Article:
What do I want audiences to take away? I am terrible at this question, I never know. I want audiences to find the film compelling and gripping. I hope [that] they feel it’s worth considering and discussing and engaging, [that] when it’s done it has resonance for them after the viewing and it isn’t just another disposable thriller. I don’t know, I just always fail at this question. I just hope people think it’s worth their time.

IFC Films will release Resurrection is in theaters on demand now.

FILM RATING

Andrew is an entertainment journalist and film "critic" who has written for the likes of Above the Line, Below the Line, Collider, Film Focus Online, /Film and The Hollywood Handle among others. Leader of the Kaitlyn Dever Fanclub.

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Interviews

INTERVIEW | ‘A Dance of Memories’: Jaclyn Bethany and Greta Bellamacina on Crafting ‘Tell That to the Winter Sea’

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Tell That to the Winter Sea
Jaclyn Bethany and Greta Bellamacina (Photo Courtesy: Diana Patient and Instagram/@gretabellamacina)

Tell that to the Winter Sea is a beautiful exploration of love, feelings, and unresolved emotions. Directed by Jaclyn Bethany, we follow the intertwined lives of Jo and Scarlet, two friends grappling with the echoes of their past. Set against the backdrop of a girls’ trip to a serene country manor, the film sensitively navigates themes of love, friendship, and the passage of time. Additionally, it captures their emotional journey with raw authenticity and builds a genuine connection with viewers.  As Jo (Greta Bellamacina) and Scarlet (Amber Anderson) confront their unresolved feelings amidst the celebratory atmosphere, viewers are drawn into a world where every glance and conversation reverberates with unspoken yearning. It is undoubtedly one of the finest movies of the year and explores the enduring power of love.

I was fortunate enough to talk to the director Jaclyn Bethany and co-writer/star Greta Bellamacina about the heartfelt film. During the interview, the duo opened up about the film’s narrative and how dance became such a huge part of the story.

Tell That to the Winter Sea

Greta Bellamacina and Amber Anderson in a still from ‘Tell That to the Winter Sea’ (Kaleidoscope)

Aayush: What inspired you to create a story primarily focusing on the intense friendship and first love between two female dancers? 

Jaclyn: That’s a great way to start because it seems like you summarized the story there. I think it’s inspired by Greta and I’s relationship as friends and also sort of how we’ve seen each other grow and change, we’ve been friends for a decade or more. And also as collaborators, we sort of circled each other’s products, she acted in a couple of sorts of mine, and I had a kind of history and love with the UK. We sort of, have the same sort of values and aesthetics and we’re interested in the same kinds of stories. I think it was a natural sort of collaboration to tell the story of two women going through this sort of second coming of age as friends and you know, who have a deep love for each other no matter how you want to read that.

Greta: I think it’s also interesting how, as people we carry, you know, these younger versions of ourselves inside of us everywhere we go. But we evolve as people and experiences naturally happen. But, when you go back and you’re reconnected with the people you grow up with, you know, you resort back to, essentially parts of themselves again, and something is interesting how you’re haunted by the people you were growing up, and you know, what you choose to hold on to your memories and know those intense relationships you have, and life happens, but they kind of never leave you. That kind of was one of the big inspirations.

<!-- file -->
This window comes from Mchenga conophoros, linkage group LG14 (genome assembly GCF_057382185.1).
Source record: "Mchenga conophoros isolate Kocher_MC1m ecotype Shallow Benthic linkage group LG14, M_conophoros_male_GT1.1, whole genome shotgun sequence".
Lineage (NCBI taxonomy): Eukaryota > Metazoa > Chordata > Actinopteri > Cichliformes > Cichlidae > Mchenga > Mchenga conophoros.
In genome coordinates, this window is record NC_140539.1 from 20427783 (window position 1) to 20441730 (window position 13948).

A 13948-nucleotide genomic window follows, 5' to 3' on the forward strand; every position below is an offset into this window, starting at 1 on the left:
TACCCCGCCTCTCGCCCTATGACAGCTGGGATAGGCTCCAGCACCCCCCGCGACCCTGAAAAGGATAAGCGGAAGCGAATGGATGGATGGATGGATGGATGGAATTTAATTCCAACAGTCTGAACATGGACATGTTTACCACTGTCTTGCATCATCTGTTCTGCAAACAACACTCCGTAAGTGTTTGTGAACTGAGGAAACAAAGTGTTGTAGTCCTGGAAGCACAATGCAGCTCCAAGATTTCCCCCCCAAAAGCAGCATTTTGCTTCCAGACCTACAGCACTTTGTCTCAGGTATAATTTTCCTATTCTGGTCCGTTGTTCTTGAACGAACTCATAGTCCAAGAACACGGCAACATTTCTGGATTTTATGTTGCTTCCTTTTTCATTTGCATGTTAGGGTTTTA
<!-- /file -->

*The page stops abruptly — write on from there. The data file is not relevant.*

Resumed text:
Aayush: Why did you choose a quiet Catholic school as the setting for their childhood and teenage years? 

Jaclyn: The way we told the story was sort of through these glimpses of the past and memories, and there was a big sort of difference between how they were. They’re the same people, right, but how they were when they were teenagers, how they are now and sort of figuring that through the line. And Greta and I were interested in sort of their feelings sort of being constricted in this Catholic school environment because if they did have feelings for each other as women that will be on friendship, it was sort of, you know, could become taboo, looked down upon which obviously, it shouldn’t. Because Amber’s character, Scarlett, was sort of not as cool in that sort of high school way that Joe’s character was. That kind of created, this tension when they were sort of at the school, and then they would be in the dance studio together. They were able to, you know, just be friends and be free. I think that we’re looking at a specific moment in their life at that time. So I’m sure that the girls hopefully became less mean, as we see later in the film at the hen party. But so I think we were interested in sort of the secrecy and the intimacy of the relationship and the school environment.

Greta: I think school becomes such a, you know, it’s such an integral thing, your whole identity is kind of formed by it. And, you know, you see glimpses, of Joe’s character, where, you know, the friends are saying, like, oh, you know, her, and they kind of question that. And I think we kind of liked the idea that you know, when you do something like a dance class out of school can be life-changing, you can be the person you dreamt of being, you know, there’s a flashback where you see them talk about who they will become when they get older, and they have these big dreams. So I think it’s sort of, it’s nice to keep the innocence of that and, and then show there sort of the relationship.